accounting at a top university and serve as a consultant to national organizations.  But one thing I have
learned about my study of business is that it can also give great insight into the soul.  Many people have a chief
goal in life of acquiring profits– riches. Take Solomon for example.  He was one of the richest men that ever
lived—thousands of stables, glorious palaces, everything a man could ever want in this world.  But he could not
buy happiness and in the end he declared it all vanity (see Ecclesiastes). Study throughout time from the
ancient Romans, the medieval kings, to the Railroad barons, the captains of steel, oil, and gas to the traders on
Wall Street.  I have studied the Enron fraud in detail.  Men who had millions but it was never enough.  The
wealth was but a short season in their life and in the wake follows death and destruction.  Madoff enjoyed his
millions but is now in prison.  I still wonder about the everyday people who make the love and pursuit of
money their primary motivation in life.

Is money your main motivation in life?

Maybe you seek something else more than money.  You want to be successful and reach your wildest dreams.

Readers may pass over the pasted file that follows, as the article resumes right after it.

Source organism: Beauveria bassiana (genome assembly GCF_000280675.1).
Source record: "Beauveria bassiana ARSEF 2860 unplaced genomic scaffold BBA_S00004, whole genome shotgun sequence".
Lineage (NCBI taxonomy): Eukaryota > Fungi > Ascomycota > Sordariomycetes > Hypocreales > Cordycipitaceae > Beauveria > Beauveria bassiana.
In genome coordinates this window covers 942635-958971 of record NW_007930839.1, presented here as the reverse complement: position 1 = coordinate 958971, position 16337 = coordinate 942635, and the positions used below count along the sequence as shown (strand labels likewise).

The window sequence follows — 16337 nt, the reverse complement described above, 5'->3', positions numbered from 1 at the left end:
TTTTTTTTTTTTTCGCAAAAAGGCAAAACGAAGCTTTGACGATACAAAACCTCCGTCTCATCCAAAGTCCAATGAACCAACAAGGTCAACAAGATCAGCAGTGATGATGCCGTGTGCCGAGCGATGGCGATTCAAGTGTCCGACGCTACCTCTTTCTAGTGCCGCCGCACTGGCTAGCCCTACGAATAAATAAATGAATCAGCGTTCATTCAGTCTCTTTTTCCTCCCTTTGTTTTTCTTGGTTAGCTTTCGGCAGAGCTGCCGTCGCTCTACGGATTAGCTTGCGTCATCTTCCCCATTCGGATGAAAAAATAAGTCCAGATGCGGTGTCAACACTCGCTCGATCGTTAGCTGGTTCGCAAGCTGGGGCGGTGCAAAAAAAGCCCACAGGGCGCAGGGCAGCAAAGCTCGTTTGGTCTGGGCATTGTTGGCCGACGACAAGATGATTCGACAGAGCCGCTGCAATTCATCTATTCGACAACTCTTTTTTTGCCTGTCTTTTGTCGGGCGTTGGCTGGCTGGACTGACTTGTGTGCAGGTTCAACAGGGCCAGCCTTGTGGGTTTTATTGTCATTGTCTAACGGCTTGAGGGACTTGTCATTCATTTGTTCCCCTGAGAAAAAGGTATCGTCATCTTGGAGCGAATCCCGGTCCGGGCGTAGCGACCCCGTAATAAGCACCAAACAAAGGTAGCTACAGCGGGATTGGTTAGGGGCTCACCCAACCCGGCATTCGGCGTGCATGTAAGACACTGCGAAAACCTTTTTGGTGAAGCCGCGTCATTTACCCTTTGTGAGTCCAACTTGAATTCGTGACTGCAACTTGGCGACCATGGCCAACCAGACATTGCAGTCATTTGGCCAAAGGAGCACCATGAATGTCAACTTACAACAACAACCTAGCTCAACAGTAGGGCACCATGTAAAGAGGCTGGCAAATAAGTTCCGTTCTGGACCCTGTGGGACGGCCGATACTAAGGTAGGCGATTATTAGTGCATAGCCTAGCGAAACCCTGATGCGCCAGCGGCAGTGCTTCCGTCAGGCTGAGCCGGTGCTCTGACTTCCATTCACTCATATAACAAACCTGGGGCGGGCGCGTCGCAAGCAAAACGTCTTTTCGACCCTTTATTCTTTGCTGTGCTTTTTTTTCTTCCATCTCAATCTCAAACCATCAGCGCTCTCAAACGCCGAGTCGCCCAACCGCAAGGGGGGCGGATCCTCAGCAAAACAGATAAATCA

There was a young man who when he could barely walk took up the game of golf and made it his chief desire in
life.  He sacrificed day after day, year after year, to ultimately be the greatest golfer in the world.  To be loved
by millions.  As a bonus he also became the most profitable athlete ever as well as having a beautiful wife and
kids.  Yet that dream can quickly become a nightmare as circumstances change amazingly fast in this world.  
Beyond this world and how money, fame, power and glory can disappear think about the world to come.  What
will it profit a man in the day of judgment, if he has gained the whole world? Suppose that man comes before
Almighty God, the maker of the Heavens and the Universe, and says don’t you know me.  I was powerful.  I
was rich.  I was famous.  I was successful.  There will be no profit to man, in all he has achieved, when he
comes before God’s judgment. The soul is worth more than all the wealth in all the world! For all that wealth
could not buy a soul. The soul is made in the image of its Maker. The soul is eternal like God.  In fact, the
human soul is worth more than all the profits in all the world.  Why?  Because of the price Christ paid for it.
Not with gold or any money of this world but with His own flesh and blood He redeems the souls of those who
accept  Him as Savior.
-Dr. Tim Eaton 7-4-20